Finding Your Subject
Five very different ways Magnum photographers have found inspiration - and can help you find yours
No two Magnum photographers are the same, and what they decide to point their lens at is motived by a myriad of factors. Second to a drive to pick up a camera, comes the inspiration that grips the photographer, sometimes holding their attention for decades, or an entire career. How a photographer finds their subject comes about in as varied ways as there are styles in which to photograph. And for many aspiring photographers, finding that spark of inspiration can be the most difficult hurdle in their development.
Here, we present five very different ways that Magnum photographers have found a subject they’ve been inspired to photograph, which has formed the basis of seminal work or has helped to define their signature approach. For readers in search of inspiration for their next project, or more profound guidance on where to take their practice, these stories offer some suggestions.
The political climate
Bruce Davidson is most well-known for the images he took in inner city New York, from the late 1960s, through the 70s and 80s. For him, the broader political climate of the era felt urgent and cried out for documentation. With all that was going on in the States and abroad, such as the war in Vietnam, American space exploration, and the civil rights movement, he could have chased a number of stories, in a myriad of locations. Instead, he chose to turn his lens to his own backyard, showing the plight of impoverished inner city residents within the context of this global turmoil.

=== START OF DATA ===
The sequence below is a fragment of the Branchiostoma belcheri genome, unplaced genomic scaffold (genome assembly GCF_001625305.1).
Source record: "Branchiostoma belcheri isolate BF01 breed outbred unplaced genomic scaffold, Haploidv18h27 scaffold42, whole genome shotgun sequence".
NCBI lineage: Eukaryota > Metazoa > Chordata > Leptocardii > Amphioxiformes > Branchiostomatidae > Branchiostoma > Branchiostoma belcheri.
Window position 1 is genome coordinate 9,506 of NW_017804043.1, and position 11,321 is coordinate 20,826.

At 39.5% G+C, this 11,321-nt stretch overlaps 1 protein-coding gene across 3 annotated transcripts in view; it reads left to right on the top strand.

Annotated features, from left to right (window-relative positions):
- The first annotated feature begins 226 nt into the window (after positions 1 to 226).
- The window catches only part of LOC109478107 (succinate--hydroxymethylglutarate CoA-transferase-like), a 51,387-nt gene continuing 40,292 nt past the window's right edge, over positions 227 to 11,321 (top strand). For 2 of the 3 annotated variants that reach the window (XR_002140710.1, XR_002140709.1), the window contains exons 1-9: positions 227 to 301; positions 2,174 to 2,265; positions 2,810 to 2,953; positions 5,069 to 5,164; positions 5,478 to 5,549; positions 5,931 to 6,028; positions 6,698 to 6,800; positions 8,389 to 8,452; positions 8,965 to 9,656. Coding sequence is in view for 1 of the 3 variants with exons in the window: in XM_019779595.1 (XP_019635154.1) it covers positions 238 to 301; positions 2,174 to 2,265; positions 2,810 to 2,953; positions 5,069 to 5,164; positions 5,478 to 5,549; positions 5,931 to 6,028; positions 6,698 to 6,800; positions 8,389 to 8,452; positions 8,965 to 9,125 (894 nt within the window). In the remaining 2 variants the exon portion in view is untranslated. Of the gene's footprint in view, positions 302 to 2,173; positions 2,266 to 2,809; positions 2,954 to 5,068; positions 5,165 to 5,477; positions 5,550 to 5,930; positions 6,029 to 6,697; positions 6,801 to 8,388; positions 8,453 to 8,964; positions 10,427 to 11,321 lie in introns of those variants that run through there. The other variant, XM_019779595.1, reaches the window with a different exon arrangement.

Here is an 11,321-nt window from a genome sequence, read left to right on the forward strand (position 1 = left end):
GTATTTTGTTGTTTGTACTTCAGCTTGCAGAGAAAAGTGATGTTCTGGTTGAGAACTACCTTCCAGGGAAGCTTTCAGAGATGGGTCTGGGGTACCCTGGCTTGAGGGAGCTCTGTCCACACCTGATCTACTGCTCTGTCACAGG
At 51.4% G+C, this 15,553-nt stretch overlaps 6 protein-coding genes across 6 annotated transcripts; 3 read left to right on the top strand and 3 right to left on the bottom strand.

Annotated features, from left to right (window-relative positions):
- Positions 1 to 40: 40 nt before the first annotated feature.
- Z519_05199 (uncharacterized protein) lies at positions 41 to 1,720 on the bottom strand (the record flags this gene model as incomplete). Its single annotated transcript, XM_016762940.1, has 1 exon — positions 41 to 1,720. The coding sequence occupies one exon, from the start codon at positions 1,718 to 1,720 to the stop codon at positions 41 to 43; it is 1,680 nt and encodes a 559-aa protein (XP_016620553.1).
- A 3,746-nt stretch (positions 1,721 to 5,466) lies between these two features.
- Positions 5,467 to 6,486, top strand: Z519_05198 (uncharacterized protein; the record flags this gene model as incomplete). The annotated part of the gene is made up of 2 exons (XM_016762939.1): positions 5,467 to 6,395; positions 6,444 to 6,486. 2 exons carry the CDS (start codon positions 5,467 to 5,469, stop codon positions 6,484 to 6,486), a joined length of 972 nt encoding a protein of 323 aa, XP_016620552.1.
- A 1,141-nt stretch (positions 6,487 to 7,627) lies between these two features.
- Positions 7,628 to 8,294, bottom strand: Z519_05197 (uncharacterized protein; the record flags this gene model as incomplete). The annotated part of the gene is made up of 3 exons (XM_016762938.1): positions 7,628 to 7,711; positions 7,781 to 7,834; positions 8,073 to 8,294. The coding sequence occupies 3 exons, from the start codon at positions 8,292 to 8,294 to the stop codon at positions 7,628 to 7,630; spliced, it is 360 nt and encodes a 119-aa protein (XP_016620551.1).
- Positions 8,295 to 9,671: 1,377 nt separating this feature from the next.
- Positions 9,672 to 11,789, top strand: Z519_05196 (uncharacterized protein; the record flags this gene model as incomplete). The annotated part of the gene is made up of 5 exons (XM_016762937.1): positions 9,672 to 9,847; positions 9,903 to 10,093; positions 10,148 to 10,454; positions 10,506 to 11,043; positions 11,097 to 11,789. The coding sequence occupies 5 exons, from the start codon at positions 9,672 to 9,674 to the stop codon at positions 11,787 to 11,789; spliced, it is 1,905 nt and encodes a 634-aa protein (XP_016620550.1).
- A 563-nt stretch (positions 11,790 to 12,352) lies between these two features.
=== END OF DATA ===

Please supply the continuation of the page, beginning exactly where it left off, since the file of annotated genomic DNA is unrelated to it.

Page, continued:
Here, Davidson explains the genesis of this career-defining project.
“In 1966, I began to document the neighbourhood in Spanish Harlem known as ‘El Barrio.’ At first, I met with the local citizens’ committee, Metro North, to obtain their permission to produce a document that would serve as a calling card to be presented to local politicians, prospective business investors and the mayor. The community workers took me around to meet and observe people living in abysmal housing.
I witnessed people working together to improve lives and create a place of peace, power, and pride. At that point in American history, we were sending rockets to the moon and waging a futile war in Vietnam. I felt the need to explore the space of our inner cities and document both the problems and the potential there.
I photographed the people of East 100th Street and their environment in an open ‘eye to eye’ relationship, using a large bellows camera with its dark focusing cloth. I carried a heavy tripod and a powerful strobe light along with a portfolio of pictures taken in the community. As I stood before the subjects, the physical presence of the classic camera lent a certain respect to the act of photography, placing me in the picture itself.”
Whilst big news stories require thorough documentation, to find stories that truly resonate, paying special attention to smaller, less widely reported news stories can pay dividends.